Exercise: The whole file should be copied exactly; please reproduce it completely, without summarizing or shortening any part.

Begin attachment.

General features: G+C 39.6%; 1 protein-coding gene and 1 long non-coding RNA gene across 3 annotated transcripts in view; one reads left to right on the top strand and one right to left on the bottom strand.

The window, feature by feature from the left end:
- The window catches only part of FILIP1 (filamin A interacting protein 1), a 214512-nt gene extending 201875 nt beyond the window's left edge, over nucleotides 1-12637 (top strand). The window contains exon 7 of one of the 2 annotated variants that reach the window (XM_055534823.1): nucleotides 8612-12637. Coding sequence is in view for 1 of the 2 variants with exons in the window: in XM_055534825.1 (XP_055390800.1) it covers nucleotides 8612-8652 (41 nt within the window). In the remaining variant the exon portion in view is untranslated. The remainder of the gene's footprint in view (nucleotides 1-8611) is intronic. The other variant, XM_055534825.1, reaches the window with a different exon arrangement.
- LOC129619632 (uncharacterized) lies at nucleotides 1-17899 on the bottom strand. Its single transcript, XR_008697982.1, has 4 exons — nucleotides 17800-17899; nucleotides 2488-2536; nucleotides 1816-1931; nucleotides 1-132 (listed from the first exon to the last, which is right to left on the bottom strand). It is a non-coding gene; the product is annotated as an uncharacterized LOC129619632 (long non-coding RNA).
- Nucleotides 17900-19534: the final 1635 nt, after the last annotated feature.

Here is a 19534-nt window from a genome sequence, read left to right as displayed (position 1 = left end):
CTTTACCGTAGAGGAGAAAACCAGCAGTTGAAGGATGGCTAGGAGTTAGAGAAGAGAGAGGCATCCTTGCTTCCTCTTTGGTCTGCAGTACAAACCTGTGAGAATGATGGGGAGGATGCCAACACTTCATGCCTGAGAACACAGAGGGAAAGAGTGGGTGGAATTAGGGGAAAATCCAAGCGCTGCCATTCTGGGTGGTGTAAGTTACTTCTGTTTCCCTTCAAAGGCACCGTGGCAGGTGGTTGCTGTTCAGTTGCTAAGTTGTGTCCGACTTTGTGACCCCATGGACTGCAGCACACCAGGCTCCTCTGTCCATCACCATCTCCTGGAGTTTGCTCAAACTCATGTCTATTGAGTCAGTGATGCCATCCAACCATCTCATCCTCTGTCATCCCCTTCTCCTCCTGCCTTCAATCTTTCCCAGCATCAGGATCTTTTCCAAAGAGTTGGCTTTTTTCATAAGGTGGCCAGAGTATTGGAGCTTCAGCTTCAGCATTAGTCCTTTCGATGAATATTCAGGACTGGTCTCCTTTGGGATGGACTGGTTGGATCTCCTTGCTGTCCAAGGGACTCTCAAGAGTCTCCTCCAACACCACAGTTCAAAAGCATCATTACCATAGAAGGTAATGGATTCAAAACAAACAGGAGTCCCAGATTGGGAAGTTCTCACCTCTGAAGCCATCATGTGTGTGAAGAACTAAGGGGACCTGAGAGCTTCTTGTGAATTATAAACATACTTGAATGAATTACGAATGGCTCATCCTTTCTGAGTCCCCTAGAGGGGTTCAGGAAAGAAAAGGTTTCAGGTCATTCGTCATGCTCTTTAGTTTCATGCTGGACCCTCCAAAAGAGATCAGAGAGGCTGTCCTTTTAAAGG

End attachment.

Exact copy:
General features: G+C 39.6%; 1 protein-coding gene and 1 long non-coding RNA gene across 3 annotated transcripts in view; one reads left to right on the top strand and one right to left on the bottom strand.

The window, feature by feature from the left end:
- The window catches only part of FILIP1 (filamin A interacting protein 1), a 214512-nt gene extending 201875 nt beyond the window's left edge, over nucleotides 1-12637 (top strand). The window contains exon 7 of one of the 2 annotated variants that reach the window (XM_055534823.1): nucleotides 8612-12637. Coding sequence is in view for 1 of the 2 variants with exons in the window: in XM_055534825.1 (XP_055390800.1) it covers nucleotides 8612-8652 (41 nt within the window). In the remaining variant the exon portion in view is untranslated. The remainder of the gene's footprint in view (nucleotides 1-8611) is intronic. The other variant, XM_055534825.1, reaches the window with a different exon arrangement.
- LOC129619632 (uncharacterized) lies at nucleotides 1-17899 on the bottom strand. Its single transcript, XR_008697982.1, has 4 exons — nucleotides 17800-17899; nucleotides 2488-2536; nucleotides 1816-1931; nucleotides 1-132 (listed from the first exon to the last, which is right to left on the bottom strand). It is a non-coding gene; the product is annotated as an uncharacterized LOC129619632 (long non-coding RNA).
- Nucleotides 17900-19534: the final 1635 nt, after the last annotated feature.

Here is a 19534-nt window from a genome sequence, read left to right as displayed (position 1 = left end):
CTTTACCGTAGAGGAGAAAACCAGCAGTTGAAGGATGGCTAGGAGTTAGAGAAGAGAGAGGCATCCTTGCTTCCTCTTTGGTCTGCAGTACAAACCTGTGAGAATGATGGGGAGGATGCCAACACTTCATGCCTGAGAACACAGAGGGAAAGAGTGGGTGGAATTAGGGGAAAATCCAAGCGCTGCCATTCTGGGTGGTGTAAGTTACTTCTGTTTCCCTTCAAAGGCACCGTGGCAGGTGGTTGCTGTTCAGTTGCTAAGTTGTGTCCGACTTTGTGACCCCATGGACTGCAGCACACCAGGCTCCTCTGTCCATCACCATCTCCTGGAGTTTGCTCAAACTCATGTCTATTGAGTCAGTGATGCCATCCAACCATCTCATCCTCTGTCATCCCCTTCTCCTCCTGCCTTCAATCTTTCCCAGCATCAGGATCTTTTCCAAAGAGTTGGCTTTTTTCATAAGGTGGCCAGAGTATTGGAGCTTCAGCTTCAGCATTAGTCCTTTCGATGAATATTCAGGACTGGTCTCCTTTGGGATGGACTGGTTGGATCTCCTTGCTGTCCAAGGGACTCTCAAGAGTCTCCTCCAACACCACAGTTCAAAAGCATCATTACCATAGAAGGTAATGGATTCAAAACAAACAGGAGTCCCAGATTGGGAAGTTCTCACCTCTGAAGCCATCATGTGTGTGAAGAACTAAGGGGACCTGAGAGCTTCTTGTGAATTATAAACATACTTGAATGAATTACGAATGGCTCATCCTTTCTGAGTCCCCTAGAGGGGTTCAGGAAAGAAAAGGTTTCAGGTCATTCGTCATGCTCTTTAGTTTCATGCTGGACCCTCCAAAAGAGATCAGAGAGGCTGTCCTTTTAAAGG